top of page

Developmental Disability

Public·4 members
Fatima Akter
Fatima Akter

Body Combat 79


BODYBALANCE 48 is a journey towards peace.This release will lead you from the epic battle of Ben-Hur, through protest and reflection, and finally into deep understanding and awareness of your body and the world around you.

Well under stress we envision possibilities. Under extreme stress where we envision possibility in our mind could become reality. And where we have been wounded we very seldom envision goods things and we are not even wounded yet. And so these hallucinations and these auditory exclusions and this slow motion time, set aside the fact that somebody is trying to kill you, set aside the fact somebody is trying to kill you. If you said that right now boom, auditory exclusions, slow motion time, tunnel vision, that autopilot your body is doing things out of conscious thought, blackouts, gaps in your memory, hallucinations, just little things by themselves will scares the daylights out of you. The fact that somebody is trying to kill you is bad enough without being forewarned and forearmed about the things that happened in combat.

Our guest today was Lieutenant Colonel Dave Grossman. He is the author or On Killing and On Combat. You could find both his books on, really two very interesting reads. And you also check-out his websites for more information about his work and then also check-out where you can sign up for his class On Combat which is about getting ready for those combat life-or-death situations and preparing yourself physically and mentally for it.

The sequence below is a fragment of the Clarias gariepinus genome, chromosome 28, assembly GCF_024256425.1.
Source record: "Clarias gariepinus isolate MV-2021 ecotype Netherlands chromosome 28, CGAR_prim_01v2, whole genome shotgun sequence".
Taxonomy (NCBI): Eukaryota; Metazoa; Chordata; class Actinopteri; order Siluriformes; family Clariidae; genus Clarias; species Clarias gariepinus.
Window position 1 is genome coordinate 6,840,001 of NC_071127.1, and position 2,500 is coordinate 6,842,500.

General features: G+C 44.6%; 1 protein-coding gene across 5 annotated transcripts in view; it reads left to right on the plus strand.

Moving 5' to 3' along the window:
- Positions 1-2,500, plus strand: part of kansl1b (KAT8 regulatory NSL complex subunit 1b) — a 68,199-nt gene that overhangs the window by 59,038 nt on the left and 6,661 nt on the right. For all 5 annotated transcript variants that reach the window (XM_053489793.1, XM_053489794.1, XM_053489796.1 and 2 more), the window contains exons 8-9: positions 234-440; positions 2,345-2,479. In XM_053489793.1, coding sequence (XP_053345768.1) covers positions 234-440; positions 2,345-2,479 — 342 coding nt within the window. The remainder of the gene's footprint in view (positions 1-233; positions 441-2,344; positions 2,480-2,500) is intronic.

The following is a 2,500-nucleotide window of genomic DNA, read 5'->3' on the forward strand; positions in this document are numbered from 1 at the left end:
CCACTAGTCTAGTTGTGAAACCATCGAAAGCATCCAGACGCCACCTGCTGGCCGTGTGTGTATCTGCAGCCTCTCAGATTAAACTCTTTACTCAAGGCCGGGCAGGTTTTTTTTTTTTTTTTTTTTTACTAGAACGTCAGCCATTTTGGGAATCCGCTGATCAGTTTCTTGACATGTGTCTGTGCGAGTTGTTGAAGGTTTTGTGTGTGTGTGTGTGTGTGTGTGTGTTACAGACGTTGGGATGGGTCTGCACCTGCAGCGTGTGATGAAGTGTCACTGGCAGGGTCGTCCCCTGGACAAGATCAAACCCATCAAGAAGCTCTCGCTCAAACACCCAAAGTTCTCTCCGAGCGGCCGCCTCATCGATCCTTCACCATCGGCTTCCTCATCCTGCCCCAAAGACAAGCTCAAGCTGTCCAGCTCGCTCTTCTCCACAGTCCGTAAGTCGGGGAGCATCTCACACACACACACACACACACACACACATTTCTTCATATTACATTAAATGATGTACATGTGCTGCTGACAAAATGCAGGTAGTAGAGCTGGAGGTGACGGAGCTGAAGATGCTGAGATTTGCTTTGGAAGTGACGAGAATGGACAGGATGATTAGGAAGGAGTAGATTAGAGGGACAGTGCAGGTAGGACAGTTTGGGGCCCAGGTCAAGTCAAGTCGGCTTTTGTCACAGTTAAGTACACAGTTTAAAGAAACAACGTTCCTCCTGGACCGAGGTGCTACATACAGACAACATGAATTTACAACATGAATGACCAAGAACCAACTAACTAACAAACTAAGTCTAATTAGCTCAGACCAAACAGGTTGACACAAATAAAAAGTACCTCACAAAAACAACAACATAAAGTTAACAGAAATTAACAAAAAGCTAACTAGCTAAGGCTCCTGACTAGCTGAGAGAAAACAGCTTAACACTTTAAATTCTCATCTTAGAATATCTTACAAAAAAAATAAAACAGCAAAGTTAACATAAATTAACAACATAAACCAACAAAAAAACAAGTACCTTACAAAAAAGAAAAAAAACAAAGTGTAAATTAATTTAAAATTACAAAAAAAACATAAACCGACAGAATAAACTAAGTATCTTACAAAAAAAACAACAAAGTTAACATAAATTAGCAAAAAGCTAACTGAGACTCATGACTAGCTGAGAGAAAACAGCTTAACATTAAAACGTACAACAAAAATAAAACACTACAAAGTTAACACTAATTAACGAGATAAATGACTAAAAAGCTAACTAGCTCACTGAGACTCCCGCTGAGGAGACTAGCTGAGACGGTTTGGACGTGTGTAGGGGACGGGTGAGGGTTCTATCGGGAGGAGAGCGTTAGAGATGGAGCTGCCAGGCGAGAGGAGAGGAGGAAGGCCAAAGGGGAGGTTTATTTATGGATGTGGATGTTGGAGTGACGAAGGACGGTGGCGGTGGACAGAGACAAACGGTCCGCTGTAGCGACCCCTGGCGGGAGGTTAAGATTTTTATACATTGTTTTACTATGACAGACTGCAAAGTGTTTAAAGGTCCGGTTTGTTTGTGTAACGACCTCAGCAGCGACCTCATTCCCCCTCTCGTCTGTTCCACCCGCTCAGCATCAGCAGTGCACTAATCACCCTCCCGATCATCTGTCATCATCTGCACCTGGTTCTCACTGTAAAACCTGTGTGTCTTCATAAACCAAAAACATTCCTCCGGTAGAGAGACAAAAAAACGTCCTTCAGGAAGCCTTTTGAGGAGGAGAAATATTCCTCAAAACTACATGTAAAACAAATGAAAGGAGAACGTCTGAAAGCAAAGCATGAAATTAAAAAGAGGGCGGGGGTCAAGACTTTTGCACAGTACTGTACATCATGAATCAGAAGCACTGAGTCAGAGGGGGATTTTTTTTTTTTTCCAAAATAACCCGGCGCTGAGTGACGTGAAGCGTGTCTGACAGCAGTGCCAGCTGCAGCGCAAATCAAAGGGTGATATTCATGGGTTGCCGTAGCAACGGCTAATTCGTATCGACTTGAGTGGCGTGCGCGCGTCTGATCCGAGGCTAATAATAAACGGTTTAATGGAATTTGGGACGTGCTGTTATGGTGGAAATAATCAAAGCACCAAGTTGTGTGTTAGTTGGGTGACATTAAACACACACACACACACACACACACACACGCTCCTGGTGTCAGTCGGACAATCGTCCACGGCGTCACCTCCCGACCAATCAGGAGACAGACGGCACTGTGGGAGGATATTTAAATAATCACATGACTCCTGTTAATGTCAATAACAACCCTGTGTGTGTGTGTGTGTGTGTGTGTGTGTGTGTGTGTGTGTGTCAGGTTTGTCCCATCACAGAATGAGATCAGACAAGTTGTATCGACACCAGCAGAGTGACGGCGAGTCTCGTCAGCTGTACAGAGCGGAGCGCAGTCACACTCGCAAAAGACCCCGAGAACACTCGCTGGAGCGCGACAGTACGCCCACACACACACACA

The SM.79 was originally developed in the early 1930s as a cantilever low-wing monoplane of combined wood and metal construction. It had been designed with the intention of producing a swift eight-passenger transport aircraft, capable of besting even the fastest of its contemporaries, but had quickly attracted the attention of the Italian government with its potential as a combat aircraft. Performing its first flight on 28 September 1934, early examples of the type established 26 separate world records between 1937 and 1939, qualifying it for some time as the fastest medium bomber in the world.[4] As such, the SM.79 quickly came to be regarded as an item of national prestige in Fascist Italy, attracting significant government support and often being deployed as an element of state propaganda. Early on, the aircraft was routinely entered in competitive fly-offs and air races, seeking to capitalise on its advantages, and often emerged victorious in such contests.